The Canadian National Ski Team’s tour of North American continues this weekend, as the squad arrives in Utah for a three-week altitude camp.
The Canadians are invading Park City, home base of the U.S. Ski Team, and they’ll have ample opportunity for cross-pollination. Kikkan Randall will be
living and training with the Canadians for the entirety of their stateside stint, and Morgan Smyth, Katie Ronsse, Liz Stephen, Morgan Arritola, James Southam and Noah Hoffman will also take part in some of the sessions.
“I’m basically going to be adopted by their team for three week,” Randall said. “It’s kind of cool to see this cooperation—not just with the national teams, but with a lot of skiers that see it as a good opportunity to get together in a really good training group.”
In an interview Thursday, Randall said she sees the benefits of her attendance at the camp as twofold. First, she’ll get to go head-to-head with sprint star Chandra Crawford and the rest of the Canadian women.
“Now is the time of year, as we get closer to the season, when it’s good to be around people of that World Cup level,” Randall said. “The opportunity to be able to train with Chandra and with Liz and with some of those guys right now is going to be really important.”
In addition to some quality training partners, Randall will also get the blood-boosting effects of training at altitude. According to Canadian National Ski Team (CNST) Head Coach Justin Wadsworth, the athletes at the camp will be living at Upper Deer Valley, roughly 9,000 feet above sea-level.
The idea, Wadsworth said, is to build up the oxygen-carrying capacity of his athletes’ blood, then maintain it through the first part of the World Cup
season. That’s accomplished, he said, by “living high and doing the intensity low.”
For Randall, there’s also the issue of simply getting used to the feeling of training and racing while breathing the oxygen-poor air at higher elevations.
“To dial in the feel of doing intensity at altitude is just so important,” she said. “Every year I feel like I get it figured out a little bit more. How it feels when you start getting into the middle of the race and it starts getting really hard—how do you monitor the pace, how do you push through it, all that kind of stuff—which I think will be really important building over the next four years into Sochi.”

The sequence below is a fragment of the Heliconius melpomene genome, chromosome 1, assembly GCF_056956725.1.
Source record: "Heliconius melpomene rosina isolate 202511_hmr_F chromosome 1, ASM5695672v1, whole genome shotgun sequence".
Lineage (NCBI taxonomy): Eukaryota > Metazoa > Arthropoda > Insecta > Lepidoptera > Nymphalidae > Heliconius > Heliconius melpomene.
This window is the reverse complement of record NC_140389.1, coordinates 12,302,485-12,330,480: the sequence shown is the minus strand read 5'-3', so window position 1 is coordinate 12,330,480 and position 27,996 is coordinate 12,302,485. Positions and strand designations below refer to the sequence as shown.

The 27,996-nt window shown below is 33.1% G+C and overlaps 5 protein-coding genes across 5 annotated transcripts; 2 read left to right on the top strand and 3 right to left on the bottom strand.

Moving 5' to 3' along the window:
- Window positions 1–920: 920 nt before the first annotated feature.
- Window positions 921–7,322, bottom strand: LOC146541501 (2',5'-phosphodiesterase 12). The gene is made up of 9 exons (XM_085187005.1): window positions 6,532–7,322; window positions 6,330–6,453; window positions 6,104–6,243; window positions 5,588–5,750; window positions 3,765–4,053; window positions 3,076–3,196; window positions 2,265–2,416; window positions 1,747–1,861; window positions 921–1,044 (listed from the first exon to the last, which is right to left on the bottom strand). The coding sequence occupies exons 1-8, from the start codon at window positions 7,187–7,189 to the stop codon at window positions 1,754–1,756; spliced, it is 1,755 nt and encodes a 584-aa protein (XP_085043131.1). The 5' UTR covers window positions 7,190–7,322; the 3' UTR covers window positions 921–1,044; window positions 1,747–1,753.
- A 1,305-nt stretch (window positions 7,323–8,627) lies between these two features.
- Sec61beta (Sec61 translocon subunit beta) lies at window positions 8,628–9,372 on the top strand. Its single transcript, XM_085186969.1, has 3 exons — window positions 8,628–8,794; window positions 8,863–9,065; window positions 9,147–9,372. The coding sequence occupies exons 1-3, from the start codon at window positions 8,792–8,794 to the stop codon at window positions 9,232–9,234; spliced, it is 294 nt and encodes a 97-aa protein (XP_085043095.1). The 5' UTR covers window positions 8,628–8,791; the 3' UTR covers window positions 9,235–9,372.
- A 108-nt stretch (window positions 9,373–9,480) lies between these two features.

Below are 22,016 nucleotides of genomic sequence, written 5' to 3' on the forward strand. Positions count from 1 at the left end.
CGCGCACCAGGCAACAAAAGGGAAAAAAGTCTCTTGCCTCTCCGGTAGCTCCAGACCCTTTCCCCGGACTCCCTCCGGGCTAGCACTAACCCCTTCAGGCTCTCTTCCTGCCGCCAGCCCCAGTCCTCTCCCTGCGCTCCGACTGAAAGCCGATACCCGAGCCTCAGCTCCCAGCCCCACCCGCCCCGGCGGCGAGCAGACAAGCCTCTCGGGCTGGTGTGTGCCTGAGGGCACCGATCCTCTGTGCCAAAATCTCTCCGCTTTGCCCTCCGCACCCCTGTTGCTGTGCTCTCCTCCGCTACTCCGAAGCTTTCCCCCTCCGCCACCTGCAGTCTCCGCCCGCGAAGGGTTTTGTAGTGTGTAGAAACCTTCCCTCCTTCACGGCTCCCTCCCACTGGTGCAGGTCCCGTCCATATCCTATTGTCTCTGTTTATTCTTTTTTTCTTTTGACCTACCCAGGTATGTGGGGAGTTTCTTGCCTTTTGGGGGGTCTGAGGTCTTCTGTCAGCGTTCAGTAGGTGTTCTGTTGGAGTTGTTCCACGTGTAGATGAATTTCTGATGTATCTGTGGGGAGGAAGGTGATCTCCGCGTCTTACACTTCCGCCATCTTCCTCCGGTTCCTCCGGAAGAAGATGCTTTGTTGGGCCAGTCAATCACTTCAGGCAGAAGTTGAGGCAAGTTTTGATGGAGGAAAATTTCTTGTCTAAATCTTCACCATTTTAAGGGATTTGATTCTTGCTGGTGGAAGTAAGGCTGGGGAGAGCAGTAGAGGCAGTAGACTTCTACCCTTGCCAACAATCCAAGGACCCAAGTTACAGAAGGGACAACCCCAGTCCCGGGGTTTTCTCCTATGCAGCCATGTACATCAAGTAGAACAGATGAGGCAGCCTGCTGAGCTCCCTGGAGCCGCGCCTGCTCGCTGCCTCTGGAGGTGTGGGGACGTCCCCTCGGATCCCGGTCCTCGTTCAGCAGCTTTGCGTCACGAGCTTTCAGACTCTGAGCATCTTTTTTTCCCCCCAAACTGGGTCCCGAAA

Wadsworth’s also thinking about Sochi, where the cross-country races will be held at nearly 5,000 feet—much higher than the elevation of Whistler Olympic Park, which was just shy of 3,000 feet. The Canadians, Wadsworth said, are in the first season of a four-year altitude plan that leads into the 2014 Games.
The Canadians will hold two time trials at the camp, including one that’s prologue-distance: 3.75 kilometers for the men and 2.5 kilometers for the women. With a number of prologues on the World Cup schedule for the 2011 season, both the Canadians and Americans have been making an effort to get used to the format.
For the Canadians, the Park City camp will be their last before departing for Sweden on November 6th, for the start of the racing season. Wadsworth said his team was looking strong, noting in particular that Chandra Crawford’s training had been remarkably consistent after battling injuries through the last two summers.
“Every session has been really good quality. She’s super-fit,” Wadsworth said.
Randall will head back to Alaska for two more weeks of training following the conclusion of the Park City camp, and from there, she’ll also head to Europe for two full months of competitions.
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Nat Herz is an Alaska-based journalist who moonlights for FasterSkier as an occasional reporter and podcast host. He was FasterSkier's full-time reporter in 2010 and 2011.
September 27, 2010 at 7:43 pm
Who’s getting cross-pollinated? I hope they use protection…